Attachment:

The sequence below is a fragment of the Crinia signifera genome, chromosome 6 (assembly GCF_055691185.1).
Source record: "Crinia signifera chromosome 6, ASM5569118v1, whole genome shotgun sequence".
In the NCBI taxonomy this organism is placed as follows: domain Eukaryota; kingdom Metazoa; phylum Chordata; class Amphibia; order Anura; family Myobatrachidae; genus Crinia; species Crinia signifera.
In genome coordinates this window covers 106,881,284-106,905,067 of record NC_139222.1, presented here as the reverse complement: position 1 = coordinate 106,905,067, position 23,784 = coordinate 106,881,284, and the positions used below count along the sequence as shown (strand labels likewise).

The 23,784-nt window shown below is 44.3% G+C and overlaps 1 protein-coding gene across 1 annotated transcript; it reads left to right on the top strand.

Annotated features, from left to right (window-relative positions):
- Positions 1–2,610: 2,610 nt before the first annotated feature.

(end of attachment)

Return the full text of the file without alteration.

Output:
The sequence below is a fragment of the Crinia signifera genome, chromosome 6 (assembly GCF_055691185.1).
Source record: "Crinia signifera chromosome 6, ASM5569118v1, whole genome shotgun sequence".
In the NCBI taxonomy this organism is placed as follows: domain Eukaryota; kingdom Metazoa; phylum Chordata; class Amphibia; order Anura; family Myobatrachidae; genus Crinia; species Crinia signifera.
In genome coordinates this window covers 106,881,284-106,905,067 of record NC_139222.1, presented here as the reverse complement: position 1 = coordinate 106,905,067, position 23,784 = coordinate 106,881,284, and the positions used below count along the sequence as shown (strand labels likewise).

The 23,784-nt window shown below is 44.3% G+C and overlaps 1 protein-coding gene across 1 annotated transcript; it reads left to right on the top strand.

Annotated features, from left to right (window-relative positions):
- Positions 1–2,610: 2,610 nt before the first annotated feature.